By Tim Ashley
WARSAW — Hope is renewed for Courtney Jenkins when she sees graduates of the Jail Chemical Addiction Program at the Kosciusko County Jail graduate and “get their lives in order.”
Jenkins has coordinated JCAP since January 2019 but wasn’t officially hired full-time until 2020.
Originally from South Whitley, she is a 1993 graduate of Whitko High School. At Whitko, she was a cheerleader, ran cross country and was in a couple of musicals.
For several years after marrying Clint Jenkins in 1999 Courtney was a stay at home mom and did paraprofessional work a few hours each week at Jefferson Elementary School until 2019.
Jenkins discovered the Smart Recovery program when trying to come up with ways to help her son, who is struggling with drug addiction. So she can certainly relate to the struggles addicts face.
“I took an online class and became a facilitator,” she said. “I came to the jail twice a week and shared Smart Recovery with the girls. It is evidence based recovery and deals with why and the science of addiction, the mental side of it and the hormonal and chemical side of addiction.”
From 2017, for about a year and a half Jenkins came to the jail in Warsaw and shared the recovery program with female inmates. She also began helping to organize community meetings held to deal with the opioid crisis.
“I met with Kyle (Dukes, the sheriff) and we talked about JCAP and what I wanted it to be,” she said. JCAP was started in Dearborn County, Ind.
“Kyle knew arrests weren’t enough,” Jenkins said. “The inmates needed help, so he jumped on board (with JCAP).”
In 2018 the administration of the sheriff’s office had accepted grant money from the state attorney general’s office for JCAP and classes for it officially started in October 2018. During the transition to a new administration, the process of implementing JCAP went pretty smooth.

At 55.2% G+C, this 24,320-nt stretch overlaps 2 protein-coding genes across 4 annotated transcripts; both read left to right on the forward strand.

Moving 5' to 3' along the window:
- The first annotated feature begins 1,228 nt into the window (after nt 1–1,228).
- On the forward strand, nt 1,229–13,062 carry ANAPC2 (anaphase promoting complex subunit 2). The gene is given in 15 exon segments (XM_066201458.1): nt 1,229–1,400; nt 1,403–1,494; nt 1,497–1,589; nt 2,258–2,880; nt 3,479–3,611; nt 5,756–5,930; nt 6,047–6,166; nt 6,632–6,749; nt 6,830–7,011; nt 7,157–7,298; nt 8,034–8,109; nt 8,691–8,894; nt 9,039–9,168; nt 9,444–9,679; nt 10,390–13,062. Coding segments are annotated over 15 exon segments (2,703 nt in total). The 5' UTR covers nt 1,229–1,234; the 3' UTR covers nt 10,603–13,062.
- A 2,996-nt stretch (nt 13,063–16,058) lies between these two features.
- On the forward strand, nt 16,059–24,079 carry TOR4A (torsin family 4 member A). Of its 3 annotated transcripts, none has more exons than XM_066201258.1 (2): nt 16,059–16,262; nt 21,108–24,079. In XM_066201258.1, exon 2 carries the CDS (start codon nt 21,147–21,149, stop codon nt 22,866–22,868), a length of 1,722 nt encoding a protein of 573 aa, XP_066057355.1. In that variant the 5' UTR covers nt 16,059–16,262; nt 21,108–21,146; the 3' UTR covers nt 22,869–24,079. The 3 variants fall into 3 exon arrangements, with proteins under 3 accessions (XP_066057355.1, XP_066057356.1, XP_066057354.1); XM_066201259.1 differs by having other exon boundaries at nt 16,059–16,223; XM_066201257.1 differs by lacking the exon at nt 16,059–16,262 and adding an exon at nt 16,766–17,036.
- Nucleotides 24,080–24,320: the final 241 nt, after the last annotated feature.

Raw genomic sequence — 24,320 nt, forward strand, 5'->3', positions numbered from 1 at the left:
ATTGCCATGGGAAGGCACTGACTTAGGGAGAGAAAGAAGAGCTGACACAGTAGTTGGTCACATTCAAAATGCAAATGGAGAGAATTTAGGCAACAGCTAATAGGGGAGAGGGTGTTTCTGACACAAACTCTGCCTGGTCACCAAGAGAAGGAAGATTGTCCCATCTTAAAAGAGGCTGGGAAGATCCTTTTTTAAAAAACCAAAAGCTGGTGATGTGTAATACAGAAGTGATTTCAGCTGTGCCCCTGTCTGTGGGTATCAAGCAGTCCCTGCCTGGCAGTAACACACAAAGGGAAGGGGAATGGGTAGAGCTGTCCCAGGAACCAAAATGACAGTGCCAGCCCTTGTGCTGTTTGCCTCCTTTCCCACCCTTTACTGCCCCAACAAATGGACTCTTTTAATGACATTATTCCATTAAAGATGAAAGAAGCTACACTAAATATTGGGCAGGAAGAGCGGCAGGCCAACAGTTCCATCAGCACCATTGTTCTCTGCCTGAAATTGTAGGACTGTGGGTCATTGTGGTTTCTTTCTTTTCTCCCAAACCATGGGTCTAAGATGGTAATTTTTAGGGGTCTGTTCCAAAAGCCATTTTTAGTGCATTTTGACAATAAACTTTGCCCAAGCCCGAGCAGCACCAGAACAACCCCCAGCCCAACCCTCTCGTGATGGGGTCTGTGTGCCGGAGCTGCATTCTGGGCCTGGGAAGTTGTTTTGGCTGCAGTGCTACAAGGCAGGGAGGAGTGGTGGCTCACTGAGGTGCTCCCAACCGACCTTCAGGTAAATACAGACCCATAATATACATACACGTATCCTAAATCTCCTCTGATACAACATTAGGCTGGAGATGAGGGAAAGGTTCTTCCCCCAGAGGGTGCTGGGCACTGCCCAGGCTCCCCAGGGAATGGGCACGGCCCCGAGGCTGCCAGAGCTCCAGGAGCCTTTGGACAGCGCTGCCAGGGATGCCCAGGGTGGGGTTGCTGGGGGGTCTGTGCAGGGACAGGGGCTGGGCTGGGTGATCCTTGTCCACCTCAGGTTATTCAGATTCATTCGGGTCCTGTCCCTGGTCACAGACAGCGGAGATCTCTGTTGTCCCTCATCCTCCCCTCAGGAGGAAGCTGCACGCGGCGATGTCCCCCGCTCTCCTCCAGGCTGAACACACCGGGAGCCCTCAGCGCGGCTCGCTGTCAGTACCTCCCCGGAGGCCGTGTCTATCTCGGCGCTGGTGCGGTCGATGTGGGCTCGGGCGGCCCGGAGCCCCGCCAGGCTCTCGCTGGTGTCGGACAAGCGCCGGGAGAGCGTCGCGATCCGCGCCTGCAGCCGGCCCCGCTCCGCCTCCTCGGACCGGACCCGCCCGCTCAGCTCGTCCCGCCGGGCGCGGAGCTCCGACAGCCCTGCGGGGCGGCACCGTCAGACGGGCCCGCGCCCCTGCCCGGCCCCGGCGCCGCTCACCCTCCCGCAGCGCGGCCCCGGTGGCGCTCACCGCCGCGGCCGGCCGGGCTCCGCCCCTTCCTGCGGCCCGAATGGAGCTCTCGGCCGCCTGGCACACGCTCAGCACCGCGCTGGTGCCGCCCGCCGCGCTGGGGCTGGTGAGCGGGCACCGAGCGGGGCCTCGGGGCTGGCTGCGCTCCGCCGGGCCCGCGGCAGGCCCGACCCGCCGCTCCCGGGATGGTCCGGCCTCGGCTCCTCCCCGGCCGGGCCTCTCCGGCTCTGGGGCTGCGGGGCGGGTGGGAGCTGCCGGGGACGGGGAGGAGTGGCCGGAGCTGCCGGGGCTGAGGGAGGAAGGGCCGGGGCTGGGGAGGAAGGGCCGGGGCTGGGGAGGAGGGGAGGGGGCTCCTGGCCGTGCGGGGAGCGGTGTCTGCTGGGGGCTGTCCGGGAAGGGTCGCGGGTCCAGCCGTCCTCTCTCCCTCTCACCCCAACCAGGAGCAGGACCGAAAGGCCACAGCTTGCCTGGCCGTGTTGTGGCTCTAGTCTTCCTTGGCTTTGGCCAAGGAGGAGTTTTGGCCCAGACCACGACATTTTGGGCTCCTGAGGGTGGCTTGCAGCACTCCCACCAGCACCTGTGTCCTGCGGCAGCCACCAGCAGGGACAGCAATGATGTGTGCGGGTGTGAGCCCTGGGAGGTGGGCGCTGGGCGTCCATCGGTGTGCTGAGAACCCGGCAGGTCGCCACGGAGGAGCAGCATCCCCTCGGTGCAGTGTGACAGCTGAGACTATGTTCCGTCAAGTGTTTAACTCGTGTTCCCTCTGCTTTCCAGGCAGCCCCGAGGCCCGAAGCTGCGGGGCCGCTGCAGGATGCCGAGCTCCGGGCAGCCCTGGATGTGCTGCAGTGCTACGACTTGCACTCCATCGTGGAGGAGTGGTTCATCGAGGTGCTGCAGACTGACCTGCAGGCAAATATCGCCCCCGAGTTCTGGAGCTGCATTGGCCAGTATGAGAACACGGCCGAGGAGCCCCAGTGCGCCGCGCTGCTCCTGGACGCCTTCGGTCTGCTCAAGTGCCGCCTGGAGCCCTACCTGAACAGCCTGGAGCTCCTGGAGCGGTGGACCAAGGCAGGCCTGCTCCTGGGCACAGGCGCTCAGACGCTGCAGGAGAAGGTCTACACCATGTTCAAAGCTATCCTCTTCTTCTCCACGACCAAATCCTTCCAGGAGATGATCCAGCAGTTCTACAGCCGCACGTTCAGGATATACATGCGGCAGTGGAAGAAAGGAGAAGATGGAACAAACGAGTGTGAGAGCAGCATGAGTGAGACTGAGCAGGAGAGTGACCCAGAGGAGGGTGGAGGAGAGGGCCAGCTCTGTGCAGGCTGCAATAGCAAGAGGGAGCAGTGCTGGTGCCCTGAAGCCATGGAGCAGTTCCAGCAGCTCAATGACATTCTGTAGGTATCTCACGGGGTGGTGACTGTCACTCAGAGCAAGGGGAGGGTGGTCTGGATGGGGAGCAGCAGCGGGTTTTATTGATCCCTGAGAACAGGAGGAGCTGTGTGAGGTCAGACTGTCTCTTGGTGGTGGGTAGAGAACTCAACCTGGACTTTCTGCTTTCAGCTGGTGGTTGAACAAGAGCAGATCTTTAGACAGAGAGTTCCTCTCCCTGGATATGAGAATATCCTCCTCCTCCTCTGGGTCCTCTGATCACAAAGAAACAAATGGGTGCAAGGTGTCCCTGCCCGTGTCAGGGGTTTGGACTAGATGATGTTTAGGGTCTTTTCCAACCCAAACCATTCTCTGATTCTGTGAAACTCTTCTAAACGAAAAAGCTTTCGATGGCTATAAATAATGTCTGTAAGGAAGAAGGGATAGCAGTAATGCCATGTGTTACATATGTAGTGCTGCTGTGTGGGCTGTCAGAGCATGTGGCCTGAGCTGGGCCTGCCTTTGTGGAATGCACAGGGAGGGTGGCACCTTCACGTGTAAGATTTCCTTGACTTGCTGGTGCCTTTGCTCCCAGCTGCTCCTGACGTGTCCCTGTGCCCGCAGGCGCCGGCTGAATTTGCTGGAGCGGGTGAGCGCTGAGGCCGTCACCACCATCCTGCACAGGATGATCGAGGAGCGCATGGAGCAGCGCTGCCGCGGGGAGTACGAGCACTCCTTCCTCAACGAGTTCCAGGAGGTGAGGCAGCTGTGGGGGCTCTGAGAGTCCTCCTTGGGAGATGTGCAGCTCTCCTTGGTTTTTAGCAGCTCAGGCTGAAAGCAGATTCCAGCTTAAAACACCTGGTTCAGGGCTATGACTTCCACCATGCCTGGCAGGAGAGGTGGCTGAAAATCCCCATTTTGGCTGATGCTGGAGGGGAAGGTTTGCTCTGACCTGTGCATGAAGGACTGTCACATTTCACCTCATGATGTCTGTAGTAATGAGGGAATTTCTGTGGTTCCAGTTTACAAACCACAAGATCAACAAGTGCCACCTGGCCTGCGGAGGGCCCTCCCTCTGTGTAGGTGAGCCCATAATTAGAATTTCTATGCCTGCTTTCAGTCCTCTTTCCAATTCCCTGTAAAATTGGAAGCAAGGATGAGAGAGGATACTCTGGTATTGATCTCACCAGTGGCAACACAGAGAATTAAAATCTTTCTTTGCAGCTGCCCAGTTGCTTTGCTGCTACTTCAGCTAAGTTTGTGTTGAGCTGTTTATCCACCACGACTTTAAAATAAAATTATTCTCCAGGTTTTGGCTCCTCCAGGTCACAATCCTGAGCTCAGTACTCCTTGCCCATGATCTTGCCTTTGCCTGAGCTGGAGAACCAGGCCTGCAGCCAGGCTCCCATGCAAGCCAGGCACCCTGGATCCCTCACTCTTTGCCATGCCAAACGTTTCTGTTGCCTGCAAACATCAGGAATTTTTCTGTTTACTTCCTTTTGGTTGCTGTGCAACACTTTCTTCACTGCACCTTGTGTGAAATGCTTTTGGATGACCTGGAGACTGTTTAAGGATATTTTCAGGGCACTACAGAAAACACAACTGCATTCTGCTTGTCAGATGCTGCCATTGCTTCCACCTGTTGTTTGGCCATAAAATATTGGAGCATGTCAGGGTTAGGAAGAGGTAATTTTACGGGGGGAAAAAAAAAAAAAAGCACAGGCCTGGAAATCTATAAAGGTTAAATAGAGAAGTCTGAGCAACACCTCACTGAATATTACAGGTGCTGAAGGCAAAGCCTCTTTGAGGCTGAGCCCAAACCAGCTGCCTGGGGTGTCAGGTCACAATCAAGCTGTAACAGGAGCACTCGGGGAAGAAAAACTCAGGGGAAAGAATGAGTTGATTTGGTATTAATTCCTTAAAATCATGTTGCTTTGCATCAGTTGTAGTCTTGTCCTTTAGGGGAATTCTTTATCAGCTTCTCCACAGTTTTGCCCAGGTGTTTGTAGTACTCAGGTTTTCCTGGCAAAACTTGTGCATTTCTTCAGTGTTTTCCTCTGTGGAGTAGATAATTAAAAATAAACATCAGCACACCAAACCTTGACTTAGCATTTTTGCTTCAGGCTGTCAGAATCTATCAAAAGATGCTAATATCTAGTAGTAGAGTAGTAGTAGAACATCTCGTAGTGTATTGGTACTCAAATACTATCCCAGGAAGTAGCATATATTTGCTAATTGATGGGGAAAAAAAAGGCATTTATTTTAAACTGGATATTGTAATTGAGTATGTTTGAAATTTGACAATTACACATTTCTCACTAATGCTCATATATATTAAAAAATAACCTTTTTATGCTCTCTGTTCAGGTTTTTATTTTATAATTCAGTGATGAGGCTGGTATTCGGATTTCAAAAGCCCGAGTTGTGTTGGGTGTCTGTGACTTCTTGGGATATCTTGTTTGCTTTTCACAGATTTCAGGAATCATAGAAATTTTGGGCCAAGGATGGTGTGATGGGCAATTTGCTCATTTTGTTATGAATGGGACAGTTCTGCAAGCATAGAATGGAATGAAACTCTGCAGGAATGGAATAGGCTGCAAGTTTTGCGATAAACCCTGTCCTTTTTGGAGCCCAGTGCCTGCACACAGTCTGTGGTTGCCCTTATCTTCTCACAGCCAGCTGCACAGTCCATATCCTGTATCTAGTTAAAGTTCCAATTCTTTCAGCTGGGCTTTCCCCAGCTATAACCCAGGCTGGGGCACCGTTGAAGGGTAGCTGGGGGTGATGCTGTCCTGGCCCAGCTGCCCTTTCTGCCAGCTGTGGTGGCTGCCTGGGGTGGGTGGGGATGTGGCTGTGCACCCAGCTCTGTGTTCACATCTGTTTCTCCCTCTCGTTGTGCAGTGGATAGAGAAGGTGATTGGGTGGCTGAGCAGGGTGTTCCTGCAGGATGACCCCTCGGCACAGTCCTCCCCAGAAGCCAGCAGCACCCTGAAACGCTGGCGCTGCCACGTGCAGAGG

“Sheriff Dukes hit the ground running with a singular goal of making JCAP the best program possible to help those struggling with addiction,” she said.
JCAP is a four-month program with an application process included. About half of the schedule is recovery classes such as dealing with anger management, trauma, how to properly process emotions and more. Smart Recovery and Celebrate Recovery are part of this portion.
The other half of JCAP deals with life skills such as banking, job readiness, healthy eating, fitness classes, domestic violence classes and how to do a resume. Participants do mock interviews as part of job readiness.
Jenkins said there are normally six to 10 females and eight to 12 men in JCAP, but the current class that started July 12 and will graduate Oct. 22 has 14 men and four women.
She organizes the class schedules, handles the application process and paperwork for participants and sort of handles things in the block. “I am sort of a ‘mom’ to them,” she said. “I see them everyday,” and does room inspections, for example, because most people “in the real world” want to keep their own houses clean.
Also she does community outreach for JCAP and seeks grant funding because the program gets no funding from the county. Mainly donations keep the program going.
“The finances are scary, but the community has really been a blessing to us,” she commented.
Jenkins said she believes JCAP has helped the community to see addiction in a different way. “They see people are really struggling and they don’t like addiction but they can’t break the cycle.”
Withdrawals are difficult “because the body says you need drugs,” even though those struggling know it is wrong to keep using drugs. “They really can’t make good decisions,” adding “they are mothers and fathers and sons and daughters.”
Courtney and Clint live in Winona Lake and have four children: daughter Avery, 15; daughter Emerson, 18; daughter Liberty, 21; and son Caleb, 24.